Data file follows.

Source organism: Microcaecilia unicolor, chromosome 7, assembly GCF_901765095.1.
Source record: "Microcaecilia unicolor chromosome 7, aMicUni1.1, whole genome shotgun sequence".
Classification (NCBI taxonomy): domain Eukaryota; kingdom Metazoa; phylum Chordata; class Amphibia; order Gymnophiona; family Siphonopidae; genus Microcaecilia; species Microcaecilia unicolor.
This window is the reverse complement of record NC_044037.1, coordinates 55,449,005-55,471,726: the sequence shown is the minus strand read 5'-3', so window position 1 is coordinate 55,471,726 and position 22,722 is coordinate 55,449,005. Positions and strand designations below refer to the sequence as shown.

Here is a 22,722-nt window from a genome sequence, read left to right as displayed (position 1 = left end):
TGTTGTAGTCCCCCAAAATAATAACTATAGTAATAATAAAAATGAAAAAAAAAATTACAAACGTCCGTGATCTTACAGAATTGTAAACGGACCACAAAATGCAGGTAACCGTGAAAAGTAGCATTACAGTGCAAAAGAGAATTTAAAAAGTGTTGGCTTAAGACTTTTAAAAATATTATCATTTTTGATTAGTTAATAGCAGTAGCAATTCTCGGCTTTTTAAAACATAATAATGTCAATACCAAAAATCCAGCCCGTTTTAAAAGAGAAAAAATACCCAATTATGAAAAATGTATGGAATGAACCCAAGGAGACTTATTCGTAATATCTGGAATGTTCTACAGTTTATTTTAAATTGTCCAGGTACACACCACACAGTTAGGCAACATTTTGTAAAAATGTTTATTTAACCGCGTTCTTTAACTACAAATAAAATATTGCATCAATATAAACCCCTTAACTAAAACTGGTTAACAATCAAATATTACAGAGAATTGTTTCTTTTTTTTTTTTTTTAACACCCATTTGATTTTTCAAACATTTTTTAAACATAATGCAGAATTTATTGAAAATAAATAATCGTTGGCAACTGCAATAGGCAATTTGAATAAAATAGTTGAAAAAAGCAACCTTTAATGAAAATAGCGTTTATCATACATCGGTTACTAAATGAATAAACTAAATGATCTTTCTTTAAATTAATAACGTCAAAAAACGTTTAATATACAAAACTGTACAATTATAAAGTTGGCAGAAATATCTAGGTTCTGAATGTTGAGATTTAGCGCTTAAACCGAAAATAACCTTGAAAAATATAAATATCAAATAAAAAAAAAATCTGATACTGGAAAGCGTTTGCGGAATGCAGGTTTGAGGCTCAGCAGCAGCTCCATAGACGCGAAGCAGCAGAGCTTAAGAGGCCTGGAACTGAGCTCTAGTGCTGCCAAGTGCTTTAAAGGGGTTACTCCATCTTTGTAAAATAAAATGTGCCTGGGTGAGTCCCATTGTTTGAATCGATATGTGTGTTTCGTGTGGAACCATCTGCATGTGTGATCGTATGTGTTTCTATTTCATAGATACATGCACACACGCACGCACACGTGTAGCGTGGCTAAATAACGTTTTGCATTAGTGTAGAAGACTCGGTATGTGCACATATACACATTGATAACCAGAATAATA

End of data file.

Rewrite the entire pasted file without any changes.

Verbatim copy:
Source organism: Microcaecilia unicolor, chromosome 7, assembly GCF_901765095.1.
Source record: "Microcaecilia unicolor chromosome 7, aMicUni1.1, whole genome shotgun sequence".
Classification (NCBI taxonomy): domain Eukaryota; kingdom Metazoa; phylum Chordata; class Amphibia; order Gymnophiona; family Siphonopidae; genus Microcaecilia; species Microcaecilia unicolor.
This window is the reverse complement of record NC_044037.1, coordinates 55,449,005-55,471,726: the sequence shown is the minus strand read 5'-3', so window position 1 is coordinate 55,471,726 and position 22,722 is coordinate 55,449,005. Positions and strand designations below refer to the sequence as shown.

Here is a 22,722-nt window from a genome sequence, read left to right as displayed (position 1 = left end):
TGTTGTAGTCCCCCAAAATAATAACTATAGTAATAATAAAAATGAAAAAAAAAATTACAAACGTCCGTGATCTTACAGAATTGTAAACGGACCACAAAATGCAGGTAACCGTGAAAAGTAGCATTACAGTGCAAAAGAGAATTTAAAAAGTGTTGGCTTAAGACTTTTAAAAATATTATCATTTTTGATTAGTTAATAGCAGTAGCAATTCTCGGCTTTTTAAAACATAATAATGTCAATACCAAAAATCCAGCCCGTTTTAAAAGAGAAAAAATACCCAATTATGAAAAATGTATGGAATGAACCCAAGGAGACTTATTCGTAATATCTGGAATGTTCTACAGTTTATTTTAAATTGTCCAGGTACACACCACACAGTTAGGCAACATTTTGTAAAAATGTTTATTTAACCGCGTTCTTTAACTACAAATAAAATATTGCATCAATATAAACCCCTTAACTAAAACTGGTTAACAATCAAATATTACAGAGAATTGTTTCTTTTTTTTTTTTTTTAACACCCATTTGATTTTTCAAACATTTTTTAAACATAATGCAGAATTTATTGAAAATAAATAATCGTTGGCAACTGCAATAGGCAATTTGAATAAAATAGTTGAAAAAAGCAACCTTTAATGAAAATAGCGTTTATCATACATCGGTTACTAAATGAATAAACTAAATGATCTTTCTTTAAATTAATAACGTCAAAAAACGTTTAATATACAAAACTGTACAATTATAAAGTTGGCAGAAATATCTAGGTTCTGAATGTTGAGATTTAGCGCTTAAACCGAAAATAACCTTGAAAAATATAAATATCAAATAAAAAAAAAATCTGATACTGGAAAGCGTTTGCGGAATGCAGGTTTGAGGCTCAGCAGCAGCTCCATAGACGCGAAGCAGCAGAGCTTAAGAGGCCTGGAACTGAGCTCTAGTGCTGCCAAGTGCTTTAAAGGGGTTACTCCATCTTTGTAAAATAAAATGTGCCTGGGTGAGTCCCATTGTTTGAATCGATATGTGTGTTTCGTGTGGAACCATCTGCATGTGTGATCGTATGTGTTTCTATTTCATAGATACATGCACACACGCACGCACACGTGTAGCGTGGCTAAATAACGTTTTGCATTAGTGTAGAAGACTCGGTATGTGCACATATACACATTGATAACCAGAATAATA